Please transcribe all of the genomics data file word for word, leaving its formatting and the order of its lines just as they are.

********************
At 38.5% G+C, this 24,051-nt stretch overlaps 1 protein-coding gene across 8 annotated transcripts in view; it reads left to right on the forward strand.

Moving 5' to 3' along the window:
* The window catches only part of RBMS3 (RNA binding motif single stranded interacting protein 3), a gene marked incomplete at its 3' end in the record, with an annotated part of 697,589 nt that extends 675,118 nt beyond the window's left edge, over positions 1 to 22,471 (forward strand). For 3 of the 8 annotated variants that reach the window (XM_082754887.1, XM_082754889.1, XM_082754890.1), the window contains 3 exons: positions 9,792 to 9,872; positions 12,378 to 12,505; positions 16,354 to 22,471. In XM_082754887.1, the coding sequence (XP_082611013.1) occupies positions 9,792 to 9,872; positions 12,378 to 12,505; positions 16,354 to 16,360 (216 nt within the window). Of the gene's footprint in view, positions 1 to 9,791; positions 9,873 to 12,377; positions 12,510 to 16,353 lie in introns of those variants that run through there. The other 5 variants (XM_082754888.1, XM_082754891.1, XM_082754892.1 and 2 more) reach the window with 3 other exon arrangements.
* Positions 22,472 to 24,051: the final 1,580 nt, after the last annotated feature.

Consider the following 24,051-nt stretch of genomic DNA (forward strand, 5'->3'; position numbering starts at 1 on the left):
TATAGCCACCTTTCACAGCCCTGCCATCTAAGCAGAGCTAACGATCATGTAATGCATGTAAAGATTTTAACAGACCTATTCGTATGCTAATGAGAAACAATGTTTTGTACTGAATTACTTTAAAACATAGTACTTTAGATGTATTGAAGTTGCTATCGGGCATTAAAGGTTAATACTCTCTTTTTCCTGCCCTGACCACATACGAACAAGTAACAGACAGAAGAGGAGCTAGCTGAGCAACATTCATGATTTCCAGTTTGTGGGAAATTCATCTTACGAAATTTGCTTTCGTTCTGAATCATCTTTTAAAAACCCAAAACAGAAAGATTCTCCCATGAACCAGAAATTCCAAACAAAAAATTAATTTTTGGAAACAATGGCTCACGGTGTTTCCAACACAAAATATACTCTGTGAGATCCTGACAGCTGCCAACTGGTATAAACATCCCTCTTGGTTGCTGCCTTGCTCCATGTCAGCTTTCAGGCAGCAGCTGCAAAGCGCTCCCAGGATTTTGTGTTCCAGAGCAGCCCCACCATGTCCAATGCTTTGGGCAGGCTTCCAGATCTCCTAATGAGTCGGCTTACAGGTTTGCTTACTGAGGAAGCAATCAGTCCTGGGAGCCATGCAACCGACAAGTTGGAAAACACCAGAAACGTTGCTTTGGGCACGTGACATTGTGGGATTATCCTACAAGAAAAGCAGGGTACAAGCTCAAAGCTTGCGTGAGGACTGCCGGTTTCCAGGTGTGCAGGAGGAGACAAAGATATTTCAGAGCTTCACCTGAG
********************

At 38.5% G+C, this 24,051-nt stretch overlaps 1 protein-coding gene across 8 annotated transcripts in view; it reads left to right on the forward strand.

Moving 5' to 3' along the window:
* The window catches only part of RBMS3 (RNA binding motif single stranded interacting protein 3), a gene marked incomplete at its 3' end in the record, with an annotated part of 697,589 nt that extends 675,118 nt beyond the window's left edge, over positions 1 to 22,471 (forward strand). For 3 of the 8 annotated variants that reach the window (XM_082754887.1, XM_082754889.1, XM_082754890.1), the window contains 3 exons: positions 9,792 to 9,872; positions 12,378 to 12,505; positions 16,354 to 22,471. In XM_082754887.1, the coding sequence (XP_082611013.1) occupies positions 9,792 to 9,872; positions 12,378 to 12,505; positions 16,354 to 16,360 (216 nt within the window). Of the gene's footprint in view, positions 1 to 9,791; positions 9,873 to 12,377; positions 12,510 to 16,353 lie in introns of those variants that run through there. The other 5 variants (XM_082754888.1, XM_082754891.1, XM_082754892.1 and 2 more) reach the window with 3 other exon arrangements.
* Positions 22,472 to 24,051: the final 1,580 nt, after the last annotated feature.

Consider the following 24,051-nt stretch of genomic DNA (forward strand, 5'->3'; position numbering starts at 1 on the left):
TATAGCCACCTTTCACAGCCCTGCCATCTAAGCAGAGCTAACGATCATGTAATGCATGTAAAGATTTTAACAGACCTATTCGTATGCTAATGAGAAACAATGTTTTGTACTGAATTACTTTAAAACATAGTACTTTAGATGTATTGAAGTTGCTATCGGGCATTAAAGGTTAATACTCTCTTTTTCCTGCCCTGACCACATACGAACAAGTAACAGACAGAAGAGGAGCTAGCTGAGCAACATTCATGATTTCCAGTTTGTGGGAAATTCATCTTACGAAATTTGCTTTCGTTCTGAATCATCTTTTAAAAACCCAAAACAGAAAGATTCTCCCATGAACCAGAAATTCCAAACAAAAAATTAATTTTTGGAAACAATGGCTCACGGTGTTTCCAACACAAAATATACTCTGTGAGATCCTGACAGCTGCCAACTGGTATAAACATCCCTCTTGGTTGCTGCCTTGCTCCATGTCAGCTTTCAGGCAGCAGCTGCAAAGCGCTCCCAGGATTTTGTGTTCCAGAGCAGCCCCACCATGTCCAATGCTTTGGGCAGGCTTCCAGATCTCCTAATGAGTCGGCTTACAGGTTTGCTTACTGAGGAAGCAATCAGTCCTGGGAGCCATGCAACCGACAAGTTGGAAAACACCAGAAACGTTGCTTTGGGCACGTGACATTGTGGGATTATCCTACAAGAAAAGCAGGGTACAAGCTCAAAGCTTGCGTGAGGACTGCCGGTTTCCAGGTGTGCAGGAGGAGACAAAGATATTTCAGAGCTTCACCTGAG